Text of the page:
Happiness lies in being privileged to work hard for long hours in doing whatever you think is worth doing.
- Robert A. Heinlein
For artists, it's a standing joke, a tongue-in-cheek, a roll-of-the-eyes and a pain-in-the-other-anatomy question: "How long did that painting take you?"
Some artists answer, "A lifetime."
Some artists answer, "A lifetime," with additional flair. (See, e.g., blog entries and commentary by Martha Marshall, El Prado Gallery, and Elizabeth Berrien.)
Some artists - perhaps those more tolerant of a prospective client wondering what bang he is getting for his buck - answer in terms of days or hours.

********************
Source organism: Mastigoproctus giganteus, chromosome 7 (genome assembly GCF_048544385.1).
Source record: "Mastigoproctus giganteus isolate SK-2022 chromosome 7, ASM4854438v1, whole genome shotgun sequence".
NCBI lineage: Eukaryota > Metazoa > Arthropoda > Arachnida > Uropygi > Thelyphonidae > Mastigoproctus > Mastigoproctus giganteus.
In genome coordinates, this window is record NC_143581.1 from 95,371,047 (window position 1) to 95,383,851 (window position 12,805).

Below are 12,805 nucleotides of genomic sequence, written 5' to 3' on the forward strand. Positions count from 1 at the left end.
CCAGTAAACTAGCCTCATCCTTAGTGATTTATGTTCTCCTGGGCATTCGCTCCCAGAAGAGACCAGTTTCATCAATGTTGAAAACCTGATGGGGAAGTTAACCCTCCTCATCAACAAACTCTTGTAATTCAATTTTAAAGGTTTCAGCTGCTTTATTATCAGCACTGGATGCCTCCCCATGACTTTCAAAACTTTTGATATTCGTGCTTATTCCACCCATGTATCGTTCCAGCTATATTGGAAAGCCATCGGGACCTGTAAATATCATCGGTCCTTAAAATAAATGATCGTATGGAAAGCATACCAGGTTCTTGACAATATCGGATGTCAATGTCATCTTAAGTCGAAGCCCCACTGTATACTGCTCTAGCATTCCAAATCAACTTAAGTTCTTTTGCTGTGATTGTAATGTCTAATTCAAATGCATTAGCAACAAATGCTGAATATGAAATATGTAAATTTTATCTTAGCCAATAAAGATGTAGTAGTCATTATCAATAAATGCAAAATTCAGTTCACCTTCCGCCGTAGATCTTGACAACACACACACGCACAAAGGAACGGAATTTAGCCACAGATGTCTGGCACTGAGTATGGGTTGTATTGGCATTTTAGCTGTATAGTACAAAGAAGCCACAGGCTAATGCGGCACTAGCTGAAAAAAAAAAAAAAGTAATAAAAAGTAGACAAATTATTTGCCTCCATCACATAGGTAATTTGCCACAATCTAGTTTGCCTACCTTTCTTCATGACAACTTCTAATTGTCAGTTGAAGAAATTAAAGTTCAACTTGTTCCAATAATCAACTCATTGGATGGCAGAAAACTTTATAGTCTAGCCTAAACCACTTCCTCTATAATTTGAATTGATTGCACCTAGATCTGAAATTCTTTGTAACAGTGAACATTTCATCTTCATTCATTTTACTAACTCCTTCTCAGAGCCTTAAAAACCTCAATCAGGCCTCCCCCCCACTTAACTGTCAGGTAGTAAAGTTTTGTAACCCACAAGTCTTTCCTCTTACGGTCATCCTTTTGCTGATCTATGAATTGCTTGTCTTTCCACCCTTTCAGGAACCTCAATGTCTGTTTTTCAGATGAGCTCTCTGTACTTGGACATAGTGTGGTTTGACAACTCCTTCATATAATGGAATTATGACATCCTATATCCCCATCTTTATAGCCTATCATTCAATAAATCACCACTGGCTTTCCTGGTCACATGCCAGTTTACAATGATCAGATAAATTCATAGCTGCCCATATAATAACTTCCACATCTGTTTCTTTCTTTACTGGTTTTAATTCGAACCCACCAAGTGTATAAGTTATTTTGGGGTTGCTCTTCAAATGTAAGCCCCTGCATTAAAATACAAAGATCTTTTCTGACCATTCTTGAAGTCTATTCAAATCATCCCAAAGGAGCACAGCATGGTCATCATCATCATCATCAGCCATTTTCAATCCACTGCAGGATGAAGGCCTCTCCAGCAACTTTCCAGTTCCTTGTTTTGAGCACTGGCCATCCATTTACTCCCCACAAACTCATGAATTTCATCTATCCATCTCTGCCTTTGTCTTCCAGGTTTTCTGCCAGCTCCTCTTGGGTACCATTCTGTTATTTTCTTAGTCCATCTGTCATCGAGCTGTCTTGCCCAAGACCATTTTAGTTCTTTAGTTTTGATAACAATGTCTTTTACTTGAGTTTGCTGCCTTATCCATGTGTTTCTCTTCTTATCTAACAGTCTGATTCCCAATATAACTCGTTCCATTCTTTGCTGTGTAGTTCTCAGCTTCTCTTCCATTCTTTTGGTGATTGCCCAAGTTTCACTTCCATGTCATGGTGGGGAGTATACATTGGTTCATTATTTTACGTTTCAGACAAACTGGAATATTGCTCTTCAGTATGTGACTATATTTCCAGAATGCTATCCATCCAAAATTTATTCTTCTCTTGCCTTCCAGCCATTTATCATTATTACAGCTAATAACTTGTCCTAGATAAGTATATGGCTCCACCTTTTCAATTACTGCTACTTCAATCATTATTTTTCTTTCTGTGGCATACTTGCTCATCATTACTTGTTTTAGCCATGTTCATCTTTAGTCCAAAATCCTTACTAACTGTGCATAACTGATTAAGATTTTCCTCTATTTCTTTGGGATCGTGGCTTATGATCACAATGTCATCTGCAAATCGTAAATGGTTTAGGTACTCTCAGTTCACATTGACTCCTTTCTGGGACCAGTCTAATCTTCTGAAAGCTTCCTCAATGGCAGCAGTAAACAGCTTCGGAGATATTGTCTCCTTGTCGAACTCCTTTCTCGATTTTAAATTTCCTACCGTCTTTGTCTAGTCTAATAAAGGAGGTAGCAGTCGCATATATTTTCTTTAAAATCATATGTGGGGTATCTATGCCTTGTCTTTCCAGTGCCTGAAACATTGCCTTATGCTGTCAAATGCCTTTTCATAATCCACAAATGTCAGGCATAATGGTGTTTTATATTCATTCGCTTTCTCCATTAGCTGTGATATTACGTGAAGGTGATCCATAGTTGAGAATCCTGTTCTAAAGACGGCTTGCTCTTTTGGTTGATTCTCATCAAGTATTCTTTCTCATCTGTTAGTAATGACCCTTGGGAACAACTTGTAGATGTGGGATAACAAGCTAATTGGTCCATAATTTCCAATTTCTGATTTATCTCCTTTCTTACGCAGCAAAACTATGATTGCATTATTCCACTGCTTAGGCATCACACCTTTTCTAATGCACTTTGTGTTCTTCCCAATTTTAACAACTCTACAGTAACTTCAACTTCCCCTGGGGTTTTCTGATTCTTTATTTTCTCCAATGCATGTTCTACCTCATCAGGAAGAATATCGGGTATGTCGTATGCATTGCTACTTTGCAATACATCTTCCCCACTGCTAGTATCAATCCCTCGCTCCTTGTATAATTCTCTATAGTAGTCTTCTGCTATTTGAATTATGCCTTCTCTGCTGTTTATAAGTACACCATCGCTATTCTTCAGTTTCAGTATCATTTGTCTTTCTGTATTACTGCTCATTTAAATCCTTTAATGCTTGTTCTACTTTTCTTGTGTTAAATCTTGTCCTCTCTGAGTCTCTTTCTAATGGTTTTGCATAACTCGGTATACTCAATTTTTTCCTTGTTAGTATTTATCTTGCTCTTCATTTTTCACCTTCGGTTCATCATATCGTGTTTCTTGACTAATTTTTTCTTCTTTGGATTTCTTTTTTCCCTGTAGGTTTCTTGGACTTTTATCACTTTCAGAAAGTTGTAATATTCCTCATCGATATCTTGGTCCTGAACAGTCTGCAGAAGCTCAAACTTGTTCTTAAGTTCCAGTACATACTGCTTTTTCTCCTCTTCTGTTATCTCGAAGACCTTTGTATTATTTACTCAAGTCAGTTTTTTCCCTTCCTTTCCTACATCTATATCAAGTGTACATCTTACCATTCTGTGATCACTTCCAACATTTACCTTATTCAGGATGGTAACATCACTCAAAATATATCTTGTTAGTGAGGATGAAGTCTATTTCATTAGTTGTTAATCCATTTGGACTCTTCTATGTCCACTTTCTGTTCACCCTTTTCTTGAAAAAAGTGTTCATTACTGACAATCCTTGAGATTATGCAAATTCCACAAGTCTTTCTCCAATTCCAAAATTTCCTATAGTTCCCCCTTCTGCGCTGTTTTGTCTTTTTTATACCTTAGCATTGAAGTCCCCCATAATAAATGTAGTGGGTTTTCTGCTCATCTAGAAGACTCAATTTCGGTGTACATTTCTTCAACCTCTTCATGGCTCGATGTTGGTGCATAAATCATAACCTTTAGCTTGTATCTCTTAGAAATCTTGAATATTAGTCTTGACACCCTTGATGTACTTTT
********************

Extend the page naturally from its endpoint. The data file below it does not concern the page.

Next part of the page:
My answer: ""How long did that take me? Probably way too long."
Today's Open Studio was sparsely populated, because most of the artists were preparing for the upcoming ASLD Summer Art Market.
Those of us who are not spending the weekend fielding interesting questions - see supra - were comparing notes on our home studios.
I confessed that my studio is the dining room table, and that I work an hour each morning.
"An hour each morning?" a colleague asked with raised eyebrow, just to be sure she'd gotten it right.
"Well . . . uh, yes . . . see, that's all I can really guarantee before the spouse, dog, and toddler wake up."
"But it's a good hour," I backpaddled. "I set up the night before, and then I get right to work after walking the dog in the morning, and by the time everybody wakes up, maybe I get something done."
So right now, yes, if I tell you a painting took me 18 days, it probably did. Let's see, at minimum wage, that's . . . 8 hours per day . . .hmmm . . . times 18 days . . . well, feel free to email me. We can deal.